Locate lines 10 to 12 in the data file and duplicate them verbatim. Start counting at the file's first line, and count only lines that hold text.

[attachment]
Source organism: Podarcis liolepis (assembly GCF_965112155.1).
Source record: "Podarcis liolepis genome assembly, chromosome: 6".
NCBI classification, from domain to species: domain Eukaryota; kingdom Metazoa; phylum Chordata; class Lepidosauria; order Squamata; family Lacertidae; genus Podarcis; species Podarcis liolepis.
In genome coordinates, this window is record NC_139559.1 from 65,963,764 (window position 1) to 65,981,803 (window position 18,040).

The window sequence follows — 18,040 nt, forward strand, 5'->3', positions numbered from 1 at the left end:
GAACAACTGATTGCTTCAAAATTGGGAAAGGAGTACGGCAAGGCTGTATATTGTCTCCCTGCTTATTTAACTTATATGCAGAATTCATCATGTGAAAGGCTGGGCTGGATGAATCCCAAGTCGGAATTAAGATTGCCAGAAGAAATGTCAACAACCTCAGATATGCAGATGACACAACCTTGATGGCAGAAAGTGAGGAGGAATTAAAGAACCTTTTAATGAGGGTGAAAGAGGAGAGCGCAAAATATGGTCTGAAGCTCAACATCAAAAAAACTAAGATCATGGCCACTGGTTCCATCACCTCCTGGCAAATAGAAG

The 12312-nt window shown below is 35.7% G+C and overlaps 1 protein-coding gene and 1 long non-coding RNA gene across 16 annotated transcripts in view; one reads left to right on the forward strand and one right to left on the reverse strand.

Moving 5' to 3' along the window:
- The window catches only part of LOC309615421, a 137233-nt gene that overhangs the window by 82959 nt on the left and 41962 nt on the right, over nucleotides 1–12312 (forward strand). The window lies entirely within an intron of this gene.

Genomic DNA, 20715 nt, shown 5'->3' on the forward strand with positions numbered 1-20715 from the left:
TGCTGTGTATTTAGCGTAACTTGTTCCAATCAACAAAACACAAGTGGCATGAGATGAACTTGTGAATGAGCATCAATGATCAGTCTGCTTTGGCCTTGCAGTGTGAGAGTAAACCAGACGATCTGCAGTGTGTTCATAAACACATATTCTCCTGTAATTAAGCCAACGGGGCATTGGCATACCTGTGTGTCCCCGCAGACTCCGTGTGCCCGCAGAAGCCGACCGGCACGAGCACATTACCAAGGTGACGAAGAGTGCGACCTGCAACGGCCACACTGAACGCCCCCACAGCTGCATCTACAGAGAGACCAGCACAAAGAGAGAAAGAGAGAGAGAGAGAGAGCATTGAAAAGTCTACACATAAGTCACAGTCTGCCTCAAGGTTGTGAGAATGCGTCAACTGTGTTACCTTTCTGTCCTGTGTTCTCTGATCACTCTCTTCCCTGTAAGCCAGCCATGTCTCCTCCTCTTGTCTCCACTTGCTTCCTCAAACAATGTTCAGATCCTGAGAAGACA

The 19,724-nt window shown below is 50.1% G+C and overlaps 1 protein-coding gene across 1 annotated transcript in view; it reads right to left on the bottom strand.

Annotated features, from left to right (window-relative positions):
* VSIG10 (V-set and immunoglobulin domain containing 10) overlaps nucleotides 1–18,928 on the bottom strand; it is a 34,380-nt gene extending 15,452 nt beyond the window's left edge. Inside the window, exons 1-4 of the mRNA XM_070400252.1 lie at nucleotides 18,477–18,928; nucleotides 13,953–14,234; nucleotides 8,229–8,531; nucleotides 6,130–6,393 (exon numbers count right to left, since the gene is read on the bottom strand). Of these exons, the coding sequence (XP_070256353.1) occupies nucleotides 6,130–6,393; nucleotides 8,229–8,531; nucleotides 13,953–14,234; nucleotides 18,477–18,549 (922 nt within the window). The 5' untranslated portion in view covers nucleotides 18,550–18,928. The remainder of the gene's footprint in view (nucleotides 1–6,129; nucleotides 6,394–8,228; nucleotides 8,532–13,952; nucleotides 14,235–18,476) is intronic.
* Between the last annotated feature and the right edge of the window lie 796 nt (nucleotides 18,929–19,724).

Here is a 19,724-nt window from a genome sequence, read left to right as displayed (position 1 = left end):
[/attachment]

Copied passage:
Genomic DNA, 20715 nt, shown 5'->3' on the forward strand with positions numbered 1-20715 from the left:
TGCTGTGTATTTAGCGTAACTTGTTCCAATCAACAAAACACAAGTGGCATGAGATGAACTTGTGAATGAGCATCAATGATCAGTCTGCTTTGGCCTTGCAGTGTGAGAGTAAACCAGACGATCTGCAGTGTGTTCATAAACACATATTCTCCTGTAATTAAGCCAACGGGGCATTGGCATACCTGTGTGTCCCCGCAGACTCCGTGTGCCCGCAGAAGCCGACCGGCACGAGCACATTACCAAGGTGACGAAGAGTGCGACCTGCAACGGCCACACTGAACGCCCCCACAGCTGCATCTACAGAGAGACCAGCACAAAGAGAGAAAGAGAGAGAGAGAGAGAGCATTGAAAAGTCTACACATAAGTCACAGTCTGCCTCAAGGTTGTGAGAATGCGTCAACTGTGTTACCTTTCTGTCCTGTGTTCTCTGATCACTCTCTTCCCTGTAAGCCAGCCATGTCTCCTCCTCTTGTCTCCACTTGCTTCCTCAAACAATGTTCAGATCCTGAGAAGACA

The 19,724-nt window shown below is 50.1% G+C and overlaps 1 protein-coding gene across 1 annotated transcript in view; it reads right to left on the bottom strand.